Ensuring fair and constructive partnerships with Indigenous Peoples
Mining-related activities frequently take place on or near indigenous land. In Australia, for example, 60 per cent of mining takes place on Aboriginal land.
Respect indigenous peoples’ perspectives, rights, interests and special connections to lands and waters.
Ensure communities’ meaningful participation in decision-making, through engagement and consultation processes based on good faith and consistent with those they would traditionally employ.
Work to obtain the consent of indigenous communities.
Education, training and employment
ICMM members embrace these principles, in many cases extending them to go beyond consultation and consent. Since signing an Indigenous Land Use Agreement in 2011, for example, Glencore has worked with the Kalkadoon people to deepen its relationship, improve community development and boost employment opportunities around its Mount Isa Mines (Queensland). An AU$1.3 million programme now provides training and mentoring for local people. In partnership with local organisations including the Myuma people, the training offers skills development that can allow local indigenous people to transition into full-time roles in the business.
Newmont offers another good example. Its relationships with the Warlpiri people (Yapa) around the Granite and Dead Bullock Soak mines (Northern Territory), while subject to the Commonwealth Aboriginal Land Rights (Northern Territory) Act 1976, which requires mining operations have a mining agreement with the traditional owners, have led to the finalisation of a 10-year plan supporting the Yapa by boosting education and employment opportunities.
Improving the employability of indigenous peoples goes some way to supporting national efforts to address the employment challenges facing Indigenous Australians whose rate of employment has fallen over the past decade, from 48.0 per cent in 2006 to 46.6 per cent in 2016, compared to non-Indigenous Australians’ employment rate of about 72 per cent. (https://closingthegap.pmc.gov.au/employment)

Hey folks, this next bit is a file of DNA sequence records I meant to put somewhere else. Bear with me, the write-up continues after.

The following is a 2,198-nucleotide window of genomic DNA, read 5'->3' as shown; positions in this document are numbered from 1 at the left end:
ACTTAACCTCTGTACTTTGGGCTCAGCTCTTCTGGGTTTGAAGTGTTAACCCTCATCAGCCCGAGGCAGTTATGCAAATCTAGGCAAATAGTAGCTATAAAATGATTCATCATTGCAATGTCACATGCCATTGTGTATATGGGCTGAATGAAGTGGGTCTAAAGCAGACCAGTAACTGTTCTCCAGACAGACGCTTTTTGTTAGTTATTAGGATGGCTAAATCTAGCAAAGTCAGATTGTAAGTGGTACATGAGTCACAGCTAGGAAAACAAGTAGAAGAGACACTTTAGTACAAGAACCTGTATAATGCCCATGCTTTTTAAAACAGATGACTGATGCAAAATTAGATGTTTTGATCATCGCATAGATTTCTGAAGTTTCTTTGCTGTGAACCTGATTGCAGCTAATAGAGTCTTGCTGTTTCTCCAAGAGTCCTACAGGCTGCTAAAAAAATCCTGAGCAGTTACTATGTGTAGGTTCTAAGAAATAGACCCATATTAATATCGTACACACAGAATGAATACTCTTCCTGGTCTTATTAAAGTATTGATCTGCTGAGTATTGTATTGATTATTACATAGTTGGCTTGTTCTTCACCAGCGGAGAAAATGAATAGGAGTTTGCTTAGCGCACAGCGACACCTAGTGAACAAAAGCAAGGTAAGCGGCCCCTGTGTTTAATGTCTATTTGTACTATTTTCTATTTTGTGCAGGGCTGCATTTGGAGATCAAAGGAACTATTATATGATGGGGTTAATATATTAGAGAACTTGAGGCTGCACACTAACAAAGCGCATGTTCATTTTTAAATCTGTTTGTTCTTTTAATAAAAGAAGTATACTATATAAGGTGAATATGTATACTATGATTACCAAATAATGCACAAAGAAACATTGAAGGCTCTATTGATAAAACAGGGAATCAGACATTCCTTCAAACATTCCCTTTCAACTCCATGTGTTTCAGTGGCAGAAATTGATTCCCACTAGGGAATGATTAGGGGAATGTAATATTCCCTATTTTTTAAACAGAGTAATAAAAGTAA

Progress through partnership
Many of these partnerships aren’t new. In 2017, AngloGold Ashanti Australia and Carey Mining celebrated 20 years working together – the longest working relationship between an Aboriginal company and a mining company in Australia. Carey Mining is Australia’s largest private and 100% Aboriginal-owned mining and civil contractor. They work with AngloGold Ashanti at the Sunrise Dam and Tropicana facilities in Western Australia’s northeastern goldfields, that in 2016 produced over half a million ounces of gold.
Daniel Tucker, founder and Managing Director of Carey Mining, said: “With AngloGold Ashanti’s active support, we created something that was never done before in Western Australia and that was to create an Aboriginal contracting company to form a joint venture and perform a very large mining contract back in 1996. Back then this was unheard of and something totally new to the industry in WA. What we did then was set the stage for many other Aboriginal people to follow, starting up their own businesses and taking opportunities working on projects on country.”
Supporting communities, combating disease
In Groote Eylandt – Australia’s fourth largest island, owned by and homeland of the Warnindhilyagwa people – South32 have been working with the Machado Joseph Disease Foundation to fight this inherited neurodegenerative condition. The disease progressively degrades sufferers’ coordination and muscle control, and it’s particularly prevalent among the Warnindhilyagwa. An AU$900,000 partnership is helping to fund a local MJD Foundation headquarters, as well as pay for medical equipment, physiotherapy, and improvements to remote community service delivery.
South32 employees whose work brings them into contact with indigenous peoples are also given intensive cultural awareness and other competency training to support the management of positive corporate–community relationships. The company makes a point of engaging with and supporting local organisations working to improve life and conditions for people living around their mines and other facilities.
Legislation in some countries requires mining companies to engage with indigenous peoples and, in some cases, to seek their consent before starting a mining operation on their land. But in most countries, neither indigenous peoples nor any other population group actually have a voice in projects that affect them. ICMM company members have committed to ‘work to obtain the consent of indigenous communities for new projects (and changes to existing projects) that are located on lands traditionally owned by or under customary use of indigenous peoples and are likely to have significant adverse impacts’. ICMM’s view is that all responsible mining companies should consider free, prior and informed consent (FPIC) as a principle to be respected to the greatest degree possible.
Like the education and community programmes described, this engagement is a key aspect of mining with principles. Together, they foster respect for the rights, interests, aspirations, cultures and livelihoods of indigenous peoples.